What ties the game of Thiago Santos together (most of the time) is exactly what his nickname suggests; Santos has a lot of holes in his skillset from a purist’s perspective, but his power is of the sort that even light heavyweights don’t see often. Santos throws everything with malicious intention, and it gets him into trouble as a technical boxer; however, it also makes his technical boxing irrelevant against the vast majority of light heavyweights. Santos is a decent puncher who can trade in the pocket with legitimate venom if he’s forced to do so (which is how the Manuwa fight shook out), yet he’s strongest playing the outside and dealing damage with his kicking game.

Thiago is a deceptively smart kicker; he kicks the body and the leg as well as the head, and he has enough of a grasp of setups that he’s a legitimate danger to engage on the outside. Santos was able to make Steve Bosse key on the body kick to starch him with the head kick in thirty seconds, and he was able to put away current light heavyweight top contender Anthony Smith with a vicious body kick. “Marreta” is one of the more robust forms of the 205-plus archetype; he’s big and violent and not much else, but he makes it work.

Conclusions and Capping

Santos is dangerous, but one has to question how far he can go with his athletically-centered game, and Jan Blachowicz may be a bridge too far.

Santos has already beaten an excellent puncher in Manuwa, but it was an enormously messy victory that was qualified by Manuwa’s rapidly degrading chin; Santos wasn’t able to kick a whole lot in that fight, and his boxing technique looked as wild as ever. Santos isn’t good enough on the counter to really trust him to defuse the shifting attack of Blachowicz, and he looked legitimately uncomfortable when he was under pressure from Branch. Blachowicz should be able to touch him at will with his jab when in range, and Santos doesn’t have a whole lot that can keep a strong boxer on the outside (nothing in the way of a jab or a linear kick, and not great at alleviating pressure).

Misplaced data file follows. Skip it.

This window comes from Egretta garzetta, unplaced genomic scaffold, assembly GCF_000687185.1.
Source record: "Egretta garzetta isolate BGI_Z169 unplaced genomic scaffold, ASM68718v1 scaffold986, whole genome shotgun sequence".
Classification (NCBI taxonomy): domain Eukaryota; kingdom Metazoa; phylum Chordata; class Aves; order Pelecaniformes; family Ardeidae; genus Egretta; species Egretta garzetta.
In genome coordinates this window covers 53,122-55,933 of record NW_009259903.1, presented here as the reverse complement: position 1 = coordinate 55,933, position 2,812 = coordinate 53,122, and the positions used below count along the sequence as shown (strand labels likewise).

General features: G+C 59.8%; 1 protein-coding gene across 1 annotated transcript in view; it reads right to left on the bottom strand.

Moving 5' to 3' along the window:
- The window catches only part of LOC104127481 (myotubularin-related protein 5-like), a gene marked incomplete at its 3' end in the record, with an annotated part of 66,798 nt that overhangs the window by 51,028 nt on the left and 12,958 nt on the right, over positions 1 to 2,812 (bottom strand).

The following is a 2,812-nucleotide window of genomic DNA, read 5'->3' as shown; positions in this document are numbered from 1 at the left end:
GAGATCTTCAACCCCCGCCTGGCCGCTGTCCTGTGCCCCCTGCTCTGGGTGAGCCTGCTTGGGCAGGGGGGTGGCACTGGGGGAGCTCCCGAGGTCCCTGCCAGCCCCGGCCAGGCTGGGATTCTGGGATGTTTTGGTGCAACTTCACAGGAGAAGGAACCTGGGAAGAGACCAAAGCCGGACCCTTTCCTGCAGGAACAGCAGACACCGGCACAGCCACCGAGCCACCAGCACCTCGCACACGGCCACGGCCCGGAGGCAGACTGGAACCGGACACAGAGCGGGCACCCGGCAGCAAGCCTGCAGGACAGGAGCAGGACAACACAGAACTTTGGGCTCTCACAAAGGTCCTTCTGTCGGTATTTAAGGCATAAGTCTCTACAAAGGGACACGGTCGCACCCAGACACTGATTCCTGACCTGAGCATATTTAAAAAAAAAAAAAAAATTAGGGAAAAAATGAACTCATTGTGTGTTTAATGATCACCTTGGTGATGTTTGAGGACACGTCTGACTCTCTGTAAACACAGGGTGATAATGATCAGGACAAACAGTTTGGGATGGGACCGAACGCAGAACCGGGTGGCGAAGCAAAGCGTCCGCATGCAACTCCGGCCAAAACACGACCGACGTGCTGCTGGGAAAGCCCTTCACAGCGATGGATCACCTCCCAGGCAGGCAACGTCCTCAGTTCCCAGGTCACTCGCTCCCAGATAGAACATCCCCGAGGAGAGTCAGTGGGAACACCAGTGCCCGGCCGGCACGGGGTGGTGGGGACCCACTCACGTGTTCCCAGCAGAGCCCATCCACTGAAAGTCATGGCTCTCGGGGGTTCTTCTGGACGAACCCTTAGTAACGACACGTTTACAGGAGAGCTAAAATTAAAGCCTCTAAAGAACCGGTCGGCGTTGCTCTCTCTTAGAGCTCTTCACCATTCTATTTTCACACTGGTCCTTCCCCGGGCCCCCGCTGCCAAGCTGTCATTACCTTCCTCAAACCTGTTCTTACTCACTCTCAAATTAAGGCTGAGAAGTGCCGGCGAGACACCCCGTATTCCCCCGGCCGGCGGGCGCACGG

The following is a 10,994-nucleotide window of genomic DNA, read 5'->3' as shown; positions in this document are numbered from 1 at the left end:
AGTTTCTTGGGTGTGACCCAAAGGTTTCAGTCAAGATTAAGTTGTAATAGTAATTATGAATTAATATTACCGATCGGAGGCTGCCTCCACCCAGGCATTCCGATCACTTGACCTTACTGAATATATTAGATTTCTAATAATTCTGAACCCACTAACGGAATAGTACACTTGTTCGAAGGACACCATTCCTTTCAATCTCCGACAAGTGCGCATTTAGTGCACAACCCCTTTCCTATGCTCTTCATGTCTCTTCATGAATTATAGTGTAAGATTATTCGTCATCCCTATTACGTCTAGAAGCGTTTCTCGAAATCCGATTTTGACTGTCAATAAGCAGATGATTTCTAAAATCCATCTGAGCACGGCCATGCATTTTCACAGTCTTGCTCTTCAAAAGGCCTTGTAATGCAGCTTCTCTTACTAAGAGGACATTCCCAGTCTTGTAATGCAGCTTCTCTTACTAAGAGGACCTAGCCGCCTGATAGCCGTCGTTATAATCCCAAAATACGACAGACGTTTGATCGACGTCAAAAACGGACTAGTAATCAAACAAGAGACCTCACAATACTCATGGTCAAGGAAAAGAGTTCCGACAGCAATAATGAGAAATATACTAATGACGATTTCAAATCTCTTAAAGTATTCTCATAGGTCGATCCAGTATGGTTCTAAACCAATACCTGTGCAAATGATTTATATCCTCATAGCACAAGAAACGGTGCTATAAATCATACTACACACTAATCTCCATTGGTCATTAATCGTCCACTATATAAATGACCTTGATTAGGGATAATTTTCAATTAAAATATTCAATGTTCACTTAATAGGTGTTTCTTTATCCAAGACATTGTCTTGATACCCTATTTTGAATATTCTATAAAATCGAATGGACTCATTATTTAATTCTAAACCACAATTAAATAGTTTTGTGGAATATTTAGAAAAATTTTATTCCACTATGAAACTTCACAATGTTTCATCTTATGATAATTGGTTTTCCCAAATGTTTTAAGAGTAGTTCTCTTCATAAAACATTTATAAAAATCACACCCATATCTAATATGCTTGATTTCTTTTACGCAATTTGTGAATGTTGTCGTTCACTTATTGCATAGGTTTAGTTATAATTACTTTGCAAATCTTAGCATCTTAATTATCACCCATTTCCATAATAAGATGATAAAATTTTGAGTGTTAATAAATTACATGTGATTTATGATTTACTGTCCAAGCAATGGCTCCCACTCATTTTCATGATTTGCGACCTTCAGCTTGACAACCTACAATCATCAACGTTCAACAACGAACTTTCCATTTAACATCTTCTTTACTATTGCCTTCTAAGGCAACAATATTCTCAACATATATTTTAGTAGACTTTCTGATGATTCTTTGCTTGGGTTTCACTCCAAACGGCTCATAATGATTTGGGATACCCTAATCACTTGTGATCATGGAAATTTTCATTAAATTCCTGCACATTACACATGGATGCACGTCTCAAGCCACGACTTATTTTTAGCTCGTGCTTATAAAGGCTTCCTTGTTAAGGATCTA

If Blachowicz can close distance, he’s advantaged, and his advantages would only compound as Santos becomes exhausted (Santos fought the Manuwa fight at a pace too high for his own good, as his attacks were downright ponderous at the end of the first round). If Blachowicz lingers too long at the edge of Santos’ reach, “Marreta” has the tools to put him away, but the dynamic favors Blachowicz.

Prediction: Jan Blachowicz via TKO (round 3). This writer caps Blachowicz at -160.

Leave a Reply

Your email address will not be published. Required fields are marked *